Wednesday, 3 June 2020

8:00 AM — 2:30 PM

Registration

Location: Ballroom Foyer

8:00 — 8:45 AM

Networking Breakfast

Location: Ballroom Foyer

8:45 — 8:50 AM

Welcome Remarks

Location: Ballroom

Mark Szakonyi

Executive Editor,
JOC.com and
The Journal of Commerce, Maritime & Trade,
IHS Markit

8:50 — 9:45 AM

View From the Top:
A Conversation With Industry Leaders

Location: Ballroom

Session Chair

Mark Szakonyi

Executive Editor,
JOC.com and
The Journal of Commerce, Maritime & Trade,
IHS Markit

Panelist

Barbara Bryer

Senior Supply Chain Manager, Logistics,
adidas

Panelist

Vito Cerone

Managing Director,
Sales and Commercial Strategy, Air Canada Cargo

Panelist

Doron Grosman

President and CEO,
GCT Global Container Terminals

Panelist

Jean-Baptiste Longin

General Manager,
CMA CGM Canada

If you’re looking for platitudes and buzzwords from Canada’s top shipping leaders, look elsewhere. Speakers on this year’s View from the Top panel are outspoken executives who aren’t afraid to shake things up in order to push the industry forward. Consistently one of the most popular features of the Canada Trade Conference, this session will be a no-nonsense discussion about what the Canadian shipping industry is getting right, where the industry needs to catch up, and most importantly, how it can make up lost ground on issues ranging from the implementation of technology to freight infrastructure. Presenting a wide view, from expedited air cargo to retail importing, the speakers will do more than just share their perspective; they will also challenge the industry to be bolder and faster.

9:45 — 10:30 AM

West Coast Port Update:
The Race to Add Capacity

Location: Ballroom

Session Chair

Mark Szakonyi

Executive Editor,
JOC.com and
The Journal of Commerce, Maritime & Trade,
IHS Markit

Panelist

Dean Davison

Technical Director,
Maritime,
WSP

Panelist

Brian Friesen

Vice President,

Trade Development and Communications,
Prince Rupert Port Authority

Capacity is coming to the West Coast, whether it’s the ongoing expansion of Centerm and recently expanded rail project at Deltaport, both in Vancouver, or the Port of Prince Rupert’s first phase of a two part expansion that will ultimately boost its capacity to 1.8 million TEU by mid-2022. But while those capacity injections promise greater cargo flow down the line, cargo owners and forwarders need to know today how marine terminals and ports are improving rail and truck flow, providing visibility that can be plugged into transportation management systems, and dealing with an increasing number of blank sailings by carriers. The fast-paced format — where port representatives will have limited time to address each major issue pertinent to cargo owners, and a noted port analyst weighing in — will give attendees a valuable update on western Canada port gateways and supporting networks.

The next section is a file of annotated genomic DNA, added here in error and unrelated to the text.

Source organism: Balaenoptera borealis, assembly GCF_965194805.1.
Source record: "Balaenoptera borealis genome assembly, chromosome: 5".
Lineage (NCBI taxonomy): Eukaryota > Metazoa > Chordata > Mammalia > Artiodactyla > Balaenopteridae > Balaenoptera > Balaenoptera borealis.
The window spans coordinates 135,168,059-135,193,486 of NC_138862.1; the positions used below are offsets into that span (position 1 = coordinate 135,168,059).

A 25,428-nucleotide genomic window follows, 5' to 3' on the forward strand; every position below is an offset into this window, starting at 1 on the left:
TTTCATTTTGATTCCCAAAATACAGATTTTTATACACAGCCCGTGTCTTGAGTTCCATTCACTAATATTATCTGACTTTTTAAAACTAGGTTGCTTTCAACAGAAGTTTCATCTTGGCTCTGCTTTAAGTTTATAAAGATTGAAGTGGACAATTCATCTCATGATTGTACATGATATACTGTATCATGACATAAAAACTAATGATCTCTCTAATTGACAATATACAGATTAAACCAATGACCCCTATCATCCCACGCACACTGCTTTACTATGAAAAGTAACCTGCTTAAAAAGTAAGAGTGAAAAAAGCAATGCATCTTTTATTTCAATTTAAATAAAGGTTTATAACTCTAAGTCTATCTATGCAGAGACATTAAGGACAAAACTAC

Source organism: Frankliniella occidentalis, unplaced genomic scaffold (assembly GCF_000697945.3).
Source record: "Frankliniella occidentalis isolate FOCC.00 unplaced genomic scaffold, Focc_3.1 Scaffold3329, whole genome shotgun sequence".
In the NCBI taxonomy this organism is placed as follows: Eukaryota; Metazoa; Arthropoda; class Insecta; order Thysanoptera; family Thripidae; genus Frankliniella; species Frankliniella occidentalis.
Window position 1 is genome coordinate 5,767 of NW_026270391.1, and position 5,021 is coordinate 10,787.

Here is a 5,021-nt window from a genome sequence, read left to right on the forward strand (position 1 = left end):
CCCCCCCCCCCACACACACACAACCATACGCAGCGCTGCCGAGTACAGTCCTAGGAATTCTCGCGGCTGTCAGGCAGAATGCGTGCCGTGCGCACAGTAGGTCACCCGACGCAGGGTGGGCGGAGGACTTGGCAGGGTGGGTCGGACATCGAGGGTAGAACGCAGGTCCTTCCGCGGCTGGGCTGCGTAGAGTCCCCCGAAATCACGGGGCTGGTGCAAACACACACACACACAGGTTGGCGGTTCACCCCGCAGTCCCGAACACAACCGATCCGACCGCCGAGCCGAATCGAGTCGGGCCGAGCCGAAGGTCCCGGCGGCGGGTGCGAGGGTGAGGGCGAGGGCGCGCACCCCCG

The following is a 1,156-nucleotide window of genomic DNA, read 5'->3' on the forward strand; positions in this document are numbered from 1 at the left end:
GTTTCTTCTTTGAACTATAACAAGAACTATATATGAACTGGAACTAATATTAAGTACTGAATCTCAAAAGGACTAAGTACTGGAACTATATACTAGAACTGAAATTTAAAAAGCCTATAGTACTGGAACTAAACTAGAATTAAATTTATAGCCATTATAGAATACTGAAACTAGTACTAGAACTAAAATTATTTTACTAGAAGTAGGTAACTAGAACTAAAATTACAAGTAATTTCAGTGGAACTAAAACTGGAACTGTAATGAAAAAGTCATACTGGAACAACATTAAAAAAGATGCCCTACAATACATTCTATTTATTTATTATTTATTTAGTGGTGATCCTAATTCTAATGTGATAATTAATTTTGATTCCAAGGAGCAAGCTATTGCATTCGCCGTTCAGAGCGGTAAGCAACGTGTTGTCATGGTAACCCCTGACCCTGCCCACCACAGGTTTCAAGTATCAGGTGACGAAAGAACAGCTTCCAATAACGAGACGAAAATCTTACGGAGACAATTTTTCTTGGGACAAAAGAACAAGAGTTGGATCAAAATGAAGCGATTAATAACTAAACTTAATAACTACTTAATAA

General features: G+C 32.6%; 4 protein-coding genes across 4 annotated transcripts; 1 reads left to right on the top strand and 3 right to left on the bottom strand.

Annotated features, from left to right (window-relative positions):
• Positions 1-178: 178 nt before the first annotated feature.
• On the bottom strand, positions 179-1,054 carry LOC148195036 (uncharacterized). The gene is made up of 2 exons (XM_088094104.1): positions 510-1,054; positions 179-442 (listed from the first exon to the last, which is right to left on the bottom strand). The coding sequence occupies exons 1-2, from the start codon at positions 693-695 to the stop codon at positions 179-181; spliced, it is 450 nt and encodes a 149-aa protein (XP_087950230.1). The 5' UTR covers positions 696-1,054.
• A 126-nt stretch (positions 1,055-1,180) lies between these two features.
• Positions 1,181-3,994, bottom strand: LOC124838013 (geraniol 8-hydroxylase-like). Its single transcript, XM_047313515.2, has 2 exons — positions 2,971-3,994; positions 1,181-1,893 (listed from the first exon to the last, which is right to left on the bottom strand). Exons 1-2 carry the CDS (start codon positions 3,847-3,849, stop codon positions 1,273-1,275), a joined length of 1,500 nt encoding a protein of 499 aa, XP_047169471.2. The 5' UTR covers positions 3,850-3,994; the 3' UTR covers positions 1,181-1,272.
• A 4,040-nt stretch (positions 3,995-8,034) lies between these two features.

10:30 — 11:00 AM

Networking Break

Location: Ballroom Foyer

11:00 — 11:45 AM

East Coast Port Update:
The Path to Growth and Efficiency

Location: Ballroom

Session Chair

Mark Szakonyi

Executive Editor,
JOC.com and
The Journal of Commerce, Maritime & Trade,
IHS Markit

Panelist

Dean Davison

Technical Director,
Maritime,
WSP

Change is coming to ports in eastern Canada. For Montreal, the focus is on expanding capacity by beginning construction on the Contrecoeur terminal and building on improvements to cargo flow made after a surge in volumes challenged the country’s second-largest port in 2018. Halifax doesn’t need the capacity additions like its fellow eastern ports, but it’s still hungry for cargo. PSA International’s acquisition of Halifax’s largest container terminal and its collaboration with Canadian National Railway put it in a good position to grow. Halifax’s deep harbor and northern geography also leave it well-positioned to attract volumes from Southeast Asia moving through the Suez Canal, as production shifts out of China. Like the preceding panel, port representatives will deliver what cargo owners and forwarders need to know in a fast-paced format.

11:45 AM — 12:30 PM

Emerging Gateways:
Making the Grade

Location: Ballroom

Panelist

Don Krusel

Managing Director,
Port of Quebec

Panelist

Curtis Doiron

General Manager,
DP World Saint John